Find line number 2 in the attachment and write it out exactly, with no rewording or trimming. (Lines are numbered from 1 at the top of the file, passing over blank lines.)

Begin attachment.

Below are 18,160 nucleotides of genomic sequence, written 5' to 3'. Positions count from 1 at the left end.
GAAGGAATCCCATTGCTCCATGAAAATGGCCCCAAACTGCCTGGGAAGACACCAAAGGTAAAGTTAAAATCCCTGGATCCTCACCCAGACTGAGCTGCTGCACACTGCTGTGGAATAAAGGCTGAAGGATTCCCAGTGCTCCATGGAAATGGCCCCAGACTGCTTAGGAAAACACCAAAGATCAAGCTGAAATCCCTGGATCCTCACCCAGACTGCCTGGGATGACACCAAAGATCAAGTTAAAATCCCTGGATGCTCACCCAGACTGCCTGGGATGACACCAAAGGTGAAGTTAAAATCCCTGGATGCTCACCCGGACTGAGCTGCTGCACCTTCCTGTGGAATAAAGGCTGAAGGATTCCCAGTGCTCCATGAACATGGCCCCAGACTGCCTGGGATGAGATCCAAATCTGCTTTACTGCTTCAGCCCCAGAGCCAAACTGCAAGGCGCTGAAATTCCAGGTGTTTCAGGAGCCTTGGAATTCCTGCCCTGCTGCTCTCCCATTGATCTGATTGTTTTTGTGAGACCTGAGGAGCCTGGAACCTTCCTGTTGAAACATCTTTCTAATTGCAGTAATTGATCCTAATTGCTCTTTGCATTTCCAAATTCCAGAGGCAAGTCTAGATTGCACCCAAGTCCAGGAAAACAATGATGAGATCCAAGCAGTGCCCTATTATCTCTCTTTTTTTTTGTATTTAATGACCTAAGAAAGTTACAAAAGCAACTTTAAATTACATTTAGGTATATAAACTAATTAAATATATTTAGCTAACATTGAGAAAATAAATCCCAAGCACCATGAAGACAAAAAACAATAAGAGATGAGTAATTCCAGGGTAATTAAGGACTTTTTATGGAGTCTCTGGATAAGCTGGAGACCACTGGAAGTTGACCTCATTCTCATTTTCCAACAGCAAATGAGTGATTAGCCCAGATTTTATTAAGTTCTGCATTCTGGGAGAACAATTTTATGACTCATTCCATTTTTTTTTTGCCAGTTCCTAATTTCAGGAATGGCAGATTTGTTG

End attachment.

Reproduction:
GAAGGAATCCCATTGCTCCATGAAAATGGCCCCAAACTGCCTGGGAAGACACCAAAGGTAAAGTTAAAATCCCTGGATCCTCACCCAGACTGAGCTGCTGCACACTGCTGTGGAATAAAGGCTGAAGGATTCCCAGTGCTCCATGGAAATGGCCCCAGACTGCTTAGGAAAACACCAAAGATCAAGCTGAAATCCCTGGATCCTCACCCAGACTGCCTGGGATGACACCAAAGATCAAGTTAAAATCCCTGGATGCTCACCCAGACTGCCTGGGATGACACCAAAGGTGAAGTTAAAATCCCTGGATGCTCACCCGGACTGAGCTGCTGCACCTTCCTGTGGAATAAAGGCTGAAGGATTCCCAGTGCTCCATGAACATGGCCCCAGACTGCCTGGGATGAGATCCAAATCTGCTTTACTGCTTCAGCCCCAGAGCCAAACTGCAAGGCGCTGAAATTCCAGGTGTTTCAGGAGCCTTGGAATTCCTGCCCTGCTGCTCTCCCATTGATCTGATTGTTTTTGTGAGACCTGAGGAGCCTGGAACCTTCCTGTTGAAACATCTTTCTAATTGCAGTAATTGATCCTAATTGCTCTTTGCATTTCCAAATTCCAGAGGCAAGTCTAGATTGCACCCAAGTCCAGGAAAACAATGATGAGATCCAAGCAGTGCCCTATTATCTCTCTTTTTTTTTGTATTTAATGACCTAAGAAAGTTACAAAAGCAACTTTAAATTACATTTAGGTATATAAACTAATTAAATATATTTAGCTAACATTGAGAAAATAAATCCCAAGCACCATGAAGACAAAAAACAATAAGAGATGAGTAATTCCAGGGTAATTAAGGACTTTTTATGGAGTCTCTGGATAAGCTGGAGACCACTGGAAGTTGACCTCATTCTCATTTTCCAACAGCAAATGAGTGATTAGCCCAGATTTTATTAAGTTCTGCATTCTGGGAGAACAATTTTATGACTCATTCCATTTTTTTTTTGCCAGTTCCTAATTTCAGGAATGGCAGATTTGTTG